2012 tea leaves | Arkansas Blog

Sunday, November 8, 2009

2012 tea leaves

Posted By on Sun, Nov 8, 2009 at 7:19 AM

Between his book tour, busy website and TV show, Mike Huckabee's name stays current in political attention on future elections. I think this mention in Power Line, a widely read conservative blog, might be worth a look in assessing the Republican echo chamber that's so important in future nomination battles. Huckabee still isn't sounding tough enough for Power Line's taste. Power Line lauds Huckabee's communication skills. But, reflecting on on shortcomings the blog saw in 2008, it doesn't sound like the former Arkansas governor has made a convert yet.

Once he emerged as a serious candidate, however, it became clear to some -- and certainly to me -- that he might not make much of a president, especially in the realm of foreign policy and national security policy. Some of the problem appeared to be a product of provincialism. For example, Huckabee's advocacy of trading with Cuba had its origins in his desire, as governor of Arkansas, to find a new market for Arkansas agricultural goods. These sorts of positions were ones that Huckabee could presumably outgrow.

Other positions, though, seemed like the product of bad instincts.

...

On Wednesday, I was listening to hear whether Huckabee has picked up the music and some of the lyrics to a more Republican-sounding foreign policy. After all, he's now been a controversialist on the national stage for two years. At first the signs were positive. Asked about Afghanistan, he called President Obama's performance "disappointing," and added that Obama should listen to General McChrystal. Huckabee also emphasized that our decision about troop levels should not depend on our view of the Afghan government.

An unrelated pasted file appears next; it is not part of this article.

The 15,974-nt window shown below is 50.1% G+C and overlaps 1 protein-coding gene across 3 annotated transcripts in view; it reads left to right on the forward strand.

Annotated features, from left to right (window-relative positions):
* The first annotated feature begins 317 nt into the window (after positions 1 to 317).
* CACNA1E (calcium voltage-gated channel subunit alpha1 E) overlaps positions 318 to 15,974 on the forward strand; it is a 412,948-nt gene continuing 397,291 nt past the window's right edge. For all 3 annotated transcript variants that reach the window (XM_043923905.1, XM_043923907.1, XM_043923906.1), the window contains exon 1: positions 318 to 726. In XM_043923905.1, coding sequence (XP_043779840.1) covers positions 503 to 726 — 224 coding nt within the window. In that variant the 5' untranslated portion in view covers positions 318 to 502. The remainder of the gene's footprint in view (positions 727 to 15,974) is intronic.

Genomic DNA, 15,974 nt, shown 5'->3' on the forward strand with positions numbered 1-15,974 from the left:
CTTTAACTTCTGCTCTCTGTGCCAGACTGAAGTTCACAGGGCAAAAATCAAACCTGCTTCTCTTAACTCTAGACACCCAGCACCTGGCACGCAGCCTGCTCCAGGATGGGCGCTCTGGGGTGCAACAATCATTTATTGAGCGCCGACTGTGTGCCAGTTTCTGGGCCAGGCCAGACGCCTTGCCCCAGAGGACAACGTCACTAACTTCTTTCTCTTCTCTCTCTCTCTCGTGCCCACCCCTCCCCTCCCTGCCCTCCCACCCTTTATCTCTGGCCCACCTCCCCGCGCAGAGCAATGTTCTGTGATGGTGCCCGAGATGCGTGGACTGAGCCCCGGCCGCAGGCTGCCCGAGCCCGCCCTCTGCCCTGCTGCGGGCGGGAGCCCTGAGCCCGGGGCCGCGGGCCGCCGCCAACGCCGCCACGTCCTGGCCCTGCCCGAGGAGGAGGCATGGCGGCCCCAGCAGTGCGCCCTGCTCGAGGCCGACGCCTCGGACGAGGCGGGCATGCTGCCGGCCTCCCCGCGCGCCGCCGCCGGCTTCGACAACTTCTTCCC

But then Huckabee began a riff about the pressure a sustained commitment to winning in Afghanistan would place on our military. In typical, sympathetic Huckabee fashion, he focused on the strain on our military families, as soldiers take on their fifth or sixth tour of duty. Huckabee concluded that there were limits on how long we can continue to fight in Afghanistan.

Huckabee's concern is certainly not insignificant. But it left me wondering why he said he was disappointed in Obama. Military "over-stretch" presumably is one of the considerations that's keeping the president from "pulling the trigger" on the surge. Obama's critics think that we need to win this war notwithstanding the price that doing so will exact. Does Huckabee? I couldn't really tell, but it didn't seem that way.

In the 2008 cycle, many of Huckabee's critics -- pointing to his Carteresque foreign policy pronouncements and his tax raises as governor -- argued that Huckabee isn't really a conservative. I never shared that view. Huckabee's a conservative, all right; the question is: what kind? The answer is: he's a Mike Huckabee conservative.

There's nothing inherently wrong with that. In fact, I think it's admirable that Huckabee marches to his own tune, not a more orthodox one.

It's just that I'm not a Mike Huckabee conservative.

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